We judge an experience by its most intense point and its end, as opposed to the total sum or average of every moment of the experience. So tap into empathy, end on a high and make people feel great about using your service.
A 1993 study provided groundbreaking evidence for the Peak-End rule. Participants were subjected to two different versions of a single unpleasant experience. The first trial had subjects submerge a hand in 14°C water for 60 seconds. The second trial had subjects submerge the other hand in 14°C water for 60 seconds, but then keep their hand submerged for an additional 30 seconds, during which the temperature was raised to 15°C.
Subjects were then offered the option of which trial to repeat. Curiously, subjects were more willing to repeat the second trial, despite a prolonged exposure to uncomfortable temperatures. It was concluded that subjects chose the long trial simply because they liked the memory of it better than the alternative (or disliked it less).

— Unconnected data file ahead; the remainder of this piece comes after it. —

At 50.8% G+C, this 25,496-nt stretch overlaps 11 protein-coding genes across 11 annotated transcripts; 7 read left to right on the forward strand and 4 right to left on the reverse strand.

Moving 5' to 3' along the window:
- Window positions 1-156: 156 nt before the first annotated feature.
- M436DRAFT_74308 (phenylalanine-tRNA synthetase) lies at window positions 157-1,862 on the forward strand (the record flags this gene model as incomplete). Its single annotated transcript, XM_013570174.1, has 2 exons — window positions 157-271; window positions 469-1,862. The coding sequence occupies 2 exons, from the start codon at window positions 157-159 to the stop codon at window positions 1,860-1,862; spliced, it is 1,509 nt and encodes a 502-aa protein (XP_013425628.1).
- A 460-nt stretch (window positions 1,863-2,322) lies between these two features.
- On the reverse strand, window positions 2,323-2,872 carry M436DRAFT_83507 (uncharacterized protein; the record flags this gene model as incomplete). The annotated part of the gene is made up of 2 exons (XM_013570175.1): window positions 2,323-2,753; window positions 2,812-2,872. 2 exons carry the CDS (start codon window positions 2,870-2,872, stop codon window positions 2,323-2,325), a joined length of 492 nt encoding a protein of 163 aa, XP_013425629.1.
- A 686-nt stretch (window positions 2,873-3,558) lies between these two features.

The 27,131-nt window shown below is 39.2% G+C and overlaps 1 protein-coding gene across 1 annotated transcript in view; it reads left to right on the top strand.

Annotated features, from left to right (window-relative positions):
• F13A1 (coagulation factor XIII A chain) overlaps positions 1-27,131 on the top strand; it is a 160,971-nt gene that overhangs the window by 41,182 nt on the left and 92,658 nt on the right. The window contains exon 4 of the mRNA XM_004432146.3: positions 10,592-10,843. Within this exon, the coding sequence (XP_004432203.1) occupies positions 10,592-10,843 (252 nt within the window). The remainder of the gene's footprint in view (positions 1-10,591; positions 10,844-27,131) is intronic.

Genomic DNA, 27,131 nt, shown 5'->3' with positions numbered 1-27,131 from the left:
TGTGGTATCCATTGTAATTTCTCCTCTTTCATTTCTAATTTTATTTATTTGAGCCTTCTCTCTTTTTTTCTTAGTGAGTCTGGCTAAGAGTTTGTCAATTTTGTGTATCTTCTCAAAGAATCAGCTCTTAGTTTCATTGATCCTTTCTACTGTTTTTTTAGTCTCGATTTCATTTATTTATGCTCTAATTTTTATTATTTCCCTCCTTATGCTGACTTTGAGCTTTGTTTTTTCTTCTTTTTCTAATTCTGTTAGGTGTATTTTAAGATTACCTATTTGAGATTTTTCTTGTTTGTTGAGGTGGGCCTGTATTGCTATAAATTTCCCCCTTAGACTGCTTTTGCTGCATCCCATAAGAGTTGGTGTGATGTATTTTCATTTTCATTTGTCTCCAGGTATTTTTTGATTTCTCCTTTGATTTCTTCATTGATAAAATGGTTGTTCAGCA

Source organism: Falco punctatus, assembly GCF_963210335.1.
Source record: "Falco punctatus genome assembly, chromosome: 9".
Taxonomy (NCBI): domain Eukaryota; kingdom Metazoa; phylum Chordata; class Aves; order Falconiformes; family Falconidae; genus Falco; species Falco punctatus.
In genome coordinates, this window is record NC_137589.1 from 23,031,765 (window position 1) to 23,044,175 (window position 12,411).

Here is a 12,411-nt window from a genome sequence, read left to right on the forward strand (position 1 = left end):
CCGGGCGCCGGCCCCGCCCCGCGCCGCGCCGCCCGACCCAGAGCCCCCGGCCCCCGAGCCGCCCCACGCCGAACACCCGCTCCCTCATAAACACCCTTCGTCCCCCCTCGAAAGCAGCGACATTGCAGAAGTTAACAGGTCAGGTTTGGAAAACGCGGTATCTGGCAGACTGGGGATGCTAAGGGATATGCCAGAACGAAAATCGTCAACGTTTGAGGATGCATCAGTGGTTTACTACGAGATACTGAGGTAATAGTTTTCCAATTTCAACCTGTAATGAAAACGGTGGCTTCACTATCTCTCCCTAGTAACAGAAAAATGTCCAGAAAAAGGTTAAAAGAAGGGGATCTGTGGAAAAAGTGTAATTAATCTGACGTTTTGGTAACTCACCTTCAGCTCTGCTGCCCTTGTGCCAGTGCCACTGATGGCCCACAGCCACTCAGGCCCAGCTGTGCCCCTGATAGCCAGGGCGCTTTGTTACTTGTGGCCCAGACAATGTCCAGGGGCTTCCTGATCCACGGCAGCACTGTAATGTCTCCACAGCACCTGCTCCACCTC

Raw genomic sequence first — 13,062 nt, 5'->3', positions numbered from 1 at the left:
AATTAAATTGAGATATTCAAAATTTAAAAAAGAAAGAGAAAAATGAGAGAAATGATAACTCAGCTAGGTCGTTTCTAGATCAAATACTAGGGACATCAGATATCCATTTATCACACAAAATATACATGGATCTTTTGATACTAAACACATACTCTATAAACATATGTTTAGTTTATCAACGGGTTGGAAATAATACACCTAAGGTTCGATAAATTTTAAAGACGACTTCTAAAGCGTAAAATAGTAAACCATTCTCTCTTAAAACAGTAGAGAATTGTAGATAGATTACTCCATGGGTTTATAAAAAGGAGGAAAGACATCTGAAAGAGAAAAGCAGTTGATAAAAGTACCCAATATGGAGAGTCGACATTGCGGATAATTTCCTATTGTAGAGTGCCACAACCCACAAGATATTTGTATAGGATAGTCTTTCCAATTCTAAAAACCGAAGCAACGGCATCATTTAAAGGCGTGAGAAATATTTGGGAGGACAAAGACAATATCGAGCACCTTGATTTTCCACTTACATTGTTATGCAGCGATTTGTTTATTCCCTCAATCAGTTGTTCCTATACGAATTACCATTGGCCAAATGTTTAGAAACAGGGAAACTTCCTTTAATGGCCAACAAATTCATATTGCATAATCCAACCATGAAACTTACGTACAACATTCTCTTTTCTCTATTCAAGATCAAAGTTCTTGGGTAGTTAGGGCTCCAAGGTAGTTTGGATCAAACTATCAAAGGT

When More Pain Is Preferred to Less: Adding a Better End PDF (Kahneman, Fredrickson, Schreiber & Redelmeier, 1993)
Designing emotional micro-interactions - The day of the Fuelband incident Blog post (ribot, 2013)